It is important to call the police after any type of car accident, but state law requires reporting if a crash causes personal injuries and property damage of at least $1,000. Your car accident police report will contain information that is important for your auto insurance claim and/or personal injury lawsuit in West Virginia. Obtaining a copy of your car accident police report is one of the first steps you take as a crash victim in pursuit of financial compensation. Speak with an experienced West Virginia car accident attorney to learn more.
Get Your Police Report Number at the Scene
When police officers arrive at the scene of your car accident, give them your side of the story. Stick to the facts and do not admit fault for the crash. Before you leave the scene, ask an officer for your police report number. The officer should give you a business card, but if not, take it upon yourself to write down the officer’s full name and department. The police station should be able to give you the information of the officer who responded to your call if you must leave the scene early.
Call the Police Station
Once you have received medical care for your injuries and you are able to focus on financial recovery, call the police station and ask to speak to the reporting officer. Explain who you are and give your report number, if available. The responding officer can often help you obtain a copy of the accident report through the police station. You may have to drive to pick up the report, or your local station may be able to mail or email you a copy.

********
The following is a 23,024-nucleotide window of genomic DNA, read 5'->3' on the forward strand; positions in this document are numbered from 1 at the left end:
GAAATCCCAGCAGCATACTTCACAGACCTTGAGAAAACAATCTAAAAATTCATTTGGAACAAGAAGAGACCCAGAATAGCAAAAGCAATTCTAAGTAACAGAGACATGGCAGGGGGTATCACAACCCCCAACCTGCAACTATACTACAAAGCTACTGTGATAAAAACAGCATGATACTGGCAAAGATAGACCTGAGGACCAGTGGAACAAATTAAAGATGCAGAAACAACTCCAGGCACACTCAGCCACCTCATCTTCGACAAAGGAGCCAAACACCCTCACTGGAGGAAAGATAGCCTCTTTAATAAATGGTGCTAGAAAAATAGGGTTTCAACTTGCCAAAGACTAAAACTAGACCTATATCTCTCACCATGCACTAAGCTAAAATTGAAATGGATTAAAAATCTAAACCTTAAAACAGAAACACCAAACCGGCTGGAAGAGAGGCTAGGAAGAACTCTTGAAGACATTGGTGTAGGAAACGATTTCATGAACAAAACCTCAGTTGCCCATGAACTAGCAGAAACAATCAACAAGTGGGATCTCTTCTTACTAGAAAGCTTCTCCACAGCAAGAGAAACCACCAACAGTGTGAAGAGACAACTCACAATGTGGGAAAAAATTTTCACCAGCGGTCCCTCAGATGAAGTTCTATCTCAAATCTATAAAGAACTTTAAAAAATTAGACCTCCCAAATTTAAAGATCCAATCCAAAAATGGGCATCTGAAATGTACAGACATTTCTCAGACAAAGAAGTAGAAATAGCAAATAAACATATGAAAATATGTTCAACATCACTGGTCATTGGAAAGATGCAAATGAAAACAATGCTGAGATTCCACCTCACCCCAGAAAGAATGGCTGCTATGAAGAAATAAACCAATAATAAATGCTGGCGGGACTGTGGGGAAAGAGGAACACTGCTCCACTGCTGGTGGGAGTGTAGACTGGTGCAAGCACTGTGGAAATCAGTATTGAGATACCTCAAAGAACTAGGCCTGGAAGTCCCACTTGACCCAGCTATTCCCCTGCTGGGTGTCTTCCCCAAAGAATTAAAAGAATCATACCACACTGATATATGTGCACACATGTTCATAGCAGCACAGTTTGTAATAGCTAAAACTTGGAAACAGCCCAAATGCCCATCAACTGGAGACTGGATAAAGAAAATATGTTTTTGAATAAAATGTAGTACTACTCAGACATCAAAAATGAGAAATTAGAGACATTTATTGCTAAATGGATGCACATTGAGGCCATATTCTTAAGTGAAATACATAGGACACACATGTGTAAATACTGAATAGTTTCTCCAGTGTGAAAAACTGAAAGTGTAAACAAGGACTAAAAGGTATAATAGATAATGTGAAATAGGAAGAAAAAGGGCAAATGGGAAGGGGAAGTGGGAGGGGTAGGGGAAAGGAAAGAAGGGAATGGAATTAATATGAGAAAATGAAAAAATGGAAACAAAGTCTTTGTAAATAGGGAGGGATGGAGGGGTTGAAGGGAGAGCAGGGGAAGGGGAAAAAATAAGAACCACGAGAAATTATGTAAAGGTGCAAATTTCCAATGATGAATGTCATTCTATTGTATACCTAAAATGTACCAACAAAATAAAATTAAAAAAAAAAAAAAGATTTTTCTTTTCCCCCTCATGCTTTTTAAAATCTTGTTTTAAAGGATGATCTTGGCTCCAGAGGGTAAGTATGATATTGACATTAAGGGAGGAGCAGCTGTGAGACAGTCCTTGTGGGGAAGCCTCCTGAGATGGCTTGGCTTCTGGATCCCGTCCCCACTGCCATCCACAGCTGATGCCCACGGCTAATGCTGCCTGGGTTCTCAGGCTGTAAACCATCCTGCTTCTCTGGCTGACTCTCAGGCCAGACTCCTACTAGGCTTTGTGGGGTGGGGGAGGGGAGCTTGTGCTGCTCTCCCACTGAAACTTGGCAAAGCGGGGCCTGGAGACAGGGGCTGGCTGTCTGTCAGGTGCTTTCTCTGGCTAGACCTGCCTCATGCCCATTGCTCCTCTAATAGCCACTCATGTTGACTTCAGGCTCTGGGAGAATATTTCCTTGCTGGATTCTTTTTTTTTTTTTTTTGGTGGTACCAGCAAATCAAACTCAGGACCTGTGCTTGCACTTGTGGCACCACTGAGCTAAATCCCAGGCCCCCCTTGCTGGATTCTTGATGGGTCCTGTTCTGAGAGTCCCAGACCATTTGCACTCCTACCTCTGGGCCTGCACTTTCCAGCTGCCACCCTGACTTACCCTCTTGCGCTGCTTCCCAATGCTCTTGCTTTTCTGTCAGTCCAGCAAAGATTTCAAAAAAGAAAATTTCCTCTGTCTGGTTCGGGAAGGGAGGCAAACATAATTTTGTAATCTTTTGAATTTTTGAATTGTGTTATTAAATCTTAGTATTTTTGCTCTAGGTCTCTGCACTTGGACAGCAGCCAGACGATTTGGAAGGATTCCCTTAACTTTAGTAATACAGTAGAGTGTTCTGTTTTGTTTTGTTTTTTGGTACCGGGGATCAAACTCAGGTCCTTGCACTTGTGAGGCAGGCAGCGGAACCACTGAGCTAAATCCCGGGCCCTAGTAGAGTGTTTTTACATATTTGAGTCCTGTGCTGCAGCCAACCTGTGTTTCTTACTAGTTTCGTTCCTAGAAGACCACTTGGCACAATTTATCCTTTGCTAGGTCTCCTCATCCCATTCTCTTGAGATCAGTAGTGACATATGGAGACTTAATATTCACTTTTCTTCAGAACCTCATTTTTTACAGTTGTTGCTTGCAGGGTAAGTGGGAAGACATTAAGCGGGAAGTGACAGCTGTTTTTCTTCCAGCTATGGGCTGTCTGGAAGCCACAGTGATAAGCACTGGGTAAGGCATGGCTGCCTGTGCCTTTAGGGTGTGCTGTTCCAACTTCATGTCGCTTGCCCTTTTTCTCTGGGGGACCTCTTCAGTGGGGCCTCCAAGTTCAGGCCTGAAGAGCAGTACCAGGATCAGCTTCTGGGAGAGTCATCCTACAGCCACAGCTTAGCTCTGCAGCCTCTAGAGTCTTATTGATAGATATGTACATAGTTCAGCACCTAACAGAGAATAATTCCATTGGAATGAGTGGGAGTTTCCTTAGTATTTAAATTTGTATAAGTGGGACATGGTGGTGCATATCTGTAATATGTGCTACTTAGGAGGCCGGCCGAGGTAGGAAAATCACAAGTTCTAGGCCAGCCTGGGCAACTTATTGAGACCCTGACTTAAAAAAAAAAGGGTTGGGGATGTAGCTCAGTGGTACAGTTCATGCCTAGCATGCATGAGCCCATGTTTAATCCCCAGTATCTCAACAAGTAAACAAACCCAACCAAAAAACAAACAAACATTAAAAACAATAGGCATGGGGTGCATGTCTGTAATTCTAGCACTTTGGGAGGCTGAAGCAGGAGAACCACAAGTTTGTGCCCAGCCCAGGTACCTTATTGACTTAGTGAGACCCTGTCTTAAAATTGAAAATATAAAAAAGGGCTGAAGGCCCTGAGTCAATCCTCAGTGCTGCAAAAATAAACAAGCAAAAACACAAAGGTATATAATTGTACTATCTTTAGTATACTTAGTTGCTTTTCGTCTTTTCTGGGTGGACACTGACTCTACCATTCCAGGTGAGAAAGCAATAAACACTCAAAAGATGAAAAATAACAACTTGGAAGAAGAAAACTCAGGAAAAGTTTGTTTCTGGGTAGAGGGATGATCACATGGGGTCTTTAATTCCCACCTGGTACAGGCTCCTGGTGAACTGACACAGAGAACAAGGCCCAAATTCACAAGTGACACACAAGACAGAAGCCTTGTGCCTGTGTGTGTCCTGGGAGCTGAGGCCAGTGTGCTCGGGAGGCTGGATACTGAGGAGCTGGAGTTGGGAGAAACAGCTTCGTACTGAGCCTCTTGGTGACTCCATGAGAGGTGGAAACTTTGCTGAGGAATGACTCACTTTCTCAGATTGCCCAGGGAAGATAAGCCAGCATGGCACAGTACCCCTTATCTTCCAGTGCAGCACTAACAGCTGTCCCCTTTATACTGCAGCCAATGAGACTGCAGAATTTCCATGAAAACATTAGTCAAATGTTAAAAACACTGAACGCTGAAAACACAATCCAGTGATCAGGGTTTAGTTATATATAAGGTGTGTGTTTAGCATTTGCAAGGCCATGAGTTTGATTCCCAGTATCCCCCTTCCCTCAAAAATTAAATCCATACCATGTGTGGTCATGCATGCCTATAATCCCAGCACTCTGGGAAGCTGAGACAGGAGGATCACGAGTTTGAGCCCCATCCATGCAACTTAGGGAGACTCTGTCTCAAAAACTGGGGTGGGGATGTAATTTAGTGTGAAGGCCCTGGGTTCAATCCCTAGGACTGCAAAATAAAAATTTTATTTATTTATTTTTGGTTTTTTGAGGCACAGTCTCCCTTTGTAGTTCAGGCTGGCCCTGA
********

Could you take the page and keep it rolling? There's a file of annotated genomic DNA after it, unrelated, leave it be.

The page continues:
Only certain parties can obtain copies of police accident reports. These parties are generally the injured victims and their close family members. You will likely have to submit an official Record Request Form (which may be available online) before you can get your report. Some police stations charge a small fee for copies, while others will give you the report for free. If the police station cannot help you get a car accident report, your next option is the Department of Motor Vehicles (DMV).
Go Through the DMV
Some DMV offices in West Virginia provide accident reports to victims. Once the DMV receives your report from police officers, you may be able to contact your local office (or the office in the county in which your crash occurred) to request a copy. Most states, West Virginia included, make it mandatory to file accident reports within a certain number of days from the accident. The DMV should have a copy of your report within 10 days if the crash involved injuries or property damage of $500 or more.
Inquire with your DMV to find out if it has your police report, or if your accident did not qualify for required reporting. You may find that the DMV never received the report from the police, in which case it may be up to you to file the report. If your crash qualifies as one the DMV needs to know about, but no one ever reports it, you could face license suspension or revocation. Failing to submit a report for a serious accident is against the law.
Try the County Courthouse
If the police station and the DMV do not work, try to submit your report request through the county courthouse or clerk’s office. These buildings keep public records and may be able to get you a copy of the report. Call the courthouse and ask the clerk if your report is available. If all else fails, your auto insurance company may have a copy of your police report to send to you.